Why Uproxx is betting big on Facebook video (hint: 20 million views in a month)
Woven Digital, the publisher behind entertainment site for millennial guys Uproxx, is building a video business with Facebook at its core.
Uproxx has drawn more than 20 million video views across 10 videos on Facebook in April, according to public data on the site’s Facebook page. That hefty viewership has prompted Scott Grimes, CEO of Woven Digital, to make Facebook Woven’s primary distribution channel for video. Woven produces its videos for a Facebook audience first, editing and titling its videos differently on the social network than on YouTube and Uproxx.com itself.
It’s a bet that the company, flush with an $18 million investment round from December, will be able to monetize that viewership imminently. “We recognize that the cart may be a little before the horse in terms of the monetization, but sooner than later, that’s going to catch up in a really big way,” said Grimes.
So Woven and others have turned to brands to underwrite their videos series. HP sponsored the debut episode of “Luminaries,” a new Uproxx series that spotlights young tech talent. The first episode profiles a 19-year-old building a high-tech, low-cost prosthetic limb. Since Jan. 13, it has amassed 8.6 million views on Facebook, 44,000 likes and 182,000 shares. The title is straight out of Upworthy: “Meet The Teenager Trying To Change The World.” On YouTube, the video has a meager 44,000 views and a title optimized for search engines, not social sharing (“Luminaries: Prosthetic Arm Engineer Easton LaChapelle”).
“The audience and content are different on YouTube,” said Grimes. “It’s generally younger. There’s anonymity, versus identity on Facebook. We’ve figured out that something you create specifically for one won’t necessarily work as well on the other.”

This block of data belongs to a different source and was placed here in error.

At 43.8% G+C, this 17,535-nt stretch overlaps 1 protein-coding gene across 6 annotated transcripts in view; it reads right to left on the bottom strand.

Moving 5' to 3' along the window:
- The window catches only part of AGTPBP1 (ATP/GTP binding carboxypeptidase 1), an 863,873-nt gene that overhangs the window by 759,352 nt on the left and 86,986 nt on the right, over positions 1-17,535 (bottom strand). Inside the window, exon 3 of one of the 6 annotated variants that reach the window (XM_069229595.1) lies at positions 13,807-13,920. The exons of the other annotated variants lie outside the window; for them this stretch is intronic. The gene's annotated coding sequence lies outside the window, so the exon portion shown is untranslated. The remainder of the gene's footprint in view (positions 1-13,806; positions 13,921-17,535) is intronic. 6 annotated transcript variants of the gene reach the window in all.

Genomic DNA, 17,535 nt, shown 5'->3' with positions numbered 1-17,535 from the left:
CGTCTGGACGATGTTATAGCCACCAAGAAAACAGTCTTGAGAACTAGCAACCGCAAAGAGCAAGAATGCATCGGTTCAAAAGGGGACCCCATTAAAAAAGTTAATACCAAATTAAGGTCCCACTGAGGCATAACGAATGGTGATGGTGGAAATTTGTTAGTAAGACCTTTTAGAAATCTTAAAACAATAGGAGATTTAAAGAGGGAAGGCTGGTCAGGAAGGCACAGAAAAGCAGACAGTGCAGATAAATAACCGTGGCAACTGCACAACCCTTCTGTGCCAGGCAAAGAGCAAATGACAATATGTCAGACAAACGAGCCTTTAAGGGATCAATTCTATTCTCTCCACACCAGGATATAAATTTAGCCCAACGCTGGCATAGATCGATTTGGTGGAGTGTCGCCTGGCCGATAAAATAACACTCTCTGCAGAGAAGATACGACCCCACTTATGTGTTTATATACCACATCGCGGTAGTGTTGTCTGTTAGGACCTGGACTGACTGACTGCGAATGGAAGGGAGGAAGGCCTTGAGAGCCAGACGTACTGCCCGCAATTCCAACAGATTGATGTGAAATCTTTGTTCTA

Facebook has become an essential platform for brands and publishers looking to get more eyeballs on their videos. Since Facebook rolled out autoplaying videos in December 2013, the platform has populated users’ news feeds with more and more native Facebook video, edging out video content from YouTube and elsewhere. Now Facebook serves more than 4 billion video views each day, 75 percent on mobile devices. But even as publishers have flocked to the platform, chasing high view counts and video virality, Facebook has yet to release an ad product enabling media companies to directly monetize their Facebook videos (though it has tested one with Fox Sports and the NFL).
With 25 full-time employees working on video production, Woven has four video series out now, including “Uproxx Docs” and daily news show “The Desk.” The company plans to launch another six series in the next two months. It posts those videos on Uproxx.com, which drew just 79,000 unique video viewers on U.S. desktops in February (per comScore), and YouTube, where the publisher sees 1.5 million monthly video views (per OpenSlate). Woven claims 75 percent of video viewership on Uproxx.com is through mobile devices, which comScore doesn’t measure.
But neither YouTube nor Uproxx.com has the inherent virality of Facebook, which shows “like” and “share” buttons below every piece of content to a massive, logged-in user base. PopSugar, The Young Turks and other millennial-focused video publishers have also found sizable viewership on Facebook, prompting them to optimize their content for the platform.
Some publishers are wary of handing too much power to Facebook, and building scale only to find Facebook asking for cash to reach that same audience later. But Somesh Dash, general partner at Institutional Venture Partners, Woven’s lead investor, isn’t afraid of Facebook. The platform, he said, helps Woven market its brand and, ultimately, fund its content.
“Platform relationships have to be symbiotic,” said Dash. “Even if Facebook changes the economics, if the quality of the content is really good, you can monetize this stuff in perpetuity.”
Bernard Gershon, president of media consultancy GershonMedia, is a bit less bullish on Facebook’s monetization abilities, though — not that he’d advise a change in strategy. “I’m not sure about how soon Facebook becomes highly profitable for content creators, but [Woven’s embrace of Facebook video] is a smart move,” he said. “Contextual content and Facebook video is becoming much more interesting than YouTube.”
Main image courtesy of Uproxx / Facebook
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